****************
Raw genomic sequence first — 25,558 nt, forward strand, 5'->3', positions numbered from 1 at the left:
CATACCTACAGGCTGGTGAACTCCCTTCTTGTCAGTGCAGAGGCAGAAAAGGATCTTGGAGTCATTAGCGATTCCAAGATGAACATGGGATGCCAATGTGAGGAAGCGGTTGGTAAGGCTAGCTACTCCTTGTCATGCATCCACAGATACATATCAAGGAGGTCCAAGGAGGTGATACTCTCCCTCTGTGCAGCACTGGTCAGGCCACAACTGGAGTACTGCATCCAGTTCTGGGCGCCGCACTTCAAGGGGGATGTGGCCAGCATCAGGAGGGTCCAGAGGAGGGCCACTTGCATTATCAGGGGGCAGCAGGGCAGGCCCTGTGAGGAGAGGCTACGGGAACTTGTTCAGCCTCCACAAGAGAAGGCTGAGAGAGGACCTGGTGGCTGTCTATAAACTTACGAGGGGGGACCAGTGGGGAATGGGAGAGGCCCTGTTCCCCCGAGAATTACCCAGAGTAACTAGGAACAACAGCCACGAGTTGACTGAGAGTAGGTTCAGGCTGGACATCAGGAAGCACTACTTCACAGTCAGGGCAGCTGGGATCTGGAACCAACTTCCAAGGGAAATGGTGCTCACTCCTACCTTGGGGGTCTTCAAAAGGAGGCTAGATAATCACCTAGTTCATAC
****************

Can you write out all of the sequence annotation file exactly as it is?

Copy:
Raw genomic sequence first — 25,558 nt, forward strand, 5'->3', positions numbered from 1 at the left:
CATACCTACAGGCTGGTGAACTCCCTTCTTGTCAGTGCAGAGGCAGAAAAGGATCTTGGAGTCATTAGCGATTCCAAGATGAACATGGGATGCCAATGTGAGGAAGCGGTTGGTAAGGCTAGCTACTCCTTGTCATGCATCCACAGATACATATCAAGGAGGTCCAAGGAGGTGATACTCTCCCTCTGTGCAGCACTGGTCAGGCCACAACTGGAGTACTGCATCCAGTTCTGGGCGCCGCACTTCAAGGGGGATGTGGCCAGCATCAGGAGGGTCCAGAGGAGGGCCACTTGCATTATCAGGGGGCAGCAGGGCAGGCCCTGTGAGGAGAGGCTACGGGAACTTGTTCAGCCTCCACAAGAGAAGGCTGAGAGAGGACCTGGTGGCTGTCTATAAACTTACGAGGGGGGACCAGTGGGGAATGGGAGAGGCCCTGTTCCCCCGAGAATTACCCAGAGTAACTAGGAACAACAGCCACGAGTTGACTGAGAGTAGGTTCAGGCTGGACATCAGGAAGCACTACTTCACAGTCAGGGCAGCTGGGATCTGGAACCAACTTCCAAGGGAAATGGTGCTCACTCCTACCTTGGGGGTCTTCAAAAGGAGGCTAGATAATCACCTAGTTCATAC